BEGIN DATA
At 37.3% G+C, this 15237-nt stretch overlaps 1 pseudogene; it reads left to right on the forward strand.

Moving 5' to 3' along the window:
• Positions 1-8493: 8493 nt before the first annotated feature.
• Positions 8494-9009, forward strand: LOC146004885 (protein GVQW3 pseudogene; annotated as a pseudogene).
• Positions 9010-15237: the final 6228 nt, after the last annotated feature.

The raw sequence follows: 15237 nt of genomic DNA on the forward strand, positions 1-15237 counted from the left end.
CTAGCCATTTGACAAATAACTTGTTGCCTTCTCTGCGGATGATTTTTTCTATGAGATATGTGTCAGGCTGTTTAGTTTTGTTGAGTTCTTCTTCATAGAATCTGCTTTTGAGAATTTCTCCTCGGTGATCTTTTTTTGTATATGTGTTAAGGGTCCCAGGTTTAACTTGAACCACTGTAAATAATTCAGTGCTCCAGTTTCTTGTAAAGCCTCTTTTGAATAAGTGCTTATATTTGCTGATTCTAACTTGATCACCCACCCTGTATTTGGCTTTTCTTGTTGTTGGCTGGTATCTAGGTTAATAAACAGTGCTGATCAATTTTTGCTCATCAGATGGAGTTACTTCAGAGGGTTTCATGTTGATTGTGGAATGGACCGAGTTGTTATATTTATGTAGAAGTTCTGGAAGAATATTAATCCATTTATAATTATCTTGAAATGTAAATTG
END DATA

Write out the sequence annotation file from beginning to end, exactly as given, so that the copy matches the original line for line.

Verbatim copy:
At 37.3% G+C, this 15237-nt stretch overlaps 1 pseudogene; it reads left to right on the forward strand.

Moving 5' to 3' along the window:
• Positions 1-8493: 8493 nt before the first annotated feature.
• Positions 8494-9009, forward strand: LOC146004885 (protein GVQW3 pseudogene; annotated as a pseudogene).
• Positions 9010-15237: the final 6228 nt, after the last annotated feature.

The raw sequence follows: 15237 nt of genomic DNA on the forward strand, positions 1-15237 counted from the left end.
CTAGCCATTTGACAAATAACTTGTTGCCTTCTCTGCGGATGATTTTTTCTATGAGATATGTGTCAGGCTGTTTAGTTTTGTTGAGTTCTTCTTCATAGAATCTGCTTTTGAGAATTTCTCCTCGGTGATCTTTTTTTGTATATGTGTTAAGGGTCCCAGGTTTAACTTGAACCACTGTAAATAATTCAGTGCTCCAGTTTCTTGTAAAGCCTCTTTTGAATAAGTGCTTATATTTGCTGATTCTAACTTGATCACCCACCCTGTATTTGGCTTTTCTTGTTGTTGGCTGGTATCTAGGTTAATAAACAGTGCTGATCAATTTTTGCTCATCAGATGGAGTTACTTCAGAGGGTTTCATGTTGATTGTGGAATGGACCGAGTTGTTATATTTATGTAGAAGTTCTGGAAGAATATTAATCCATTTATAATTATCTTGAAATGTAAATTG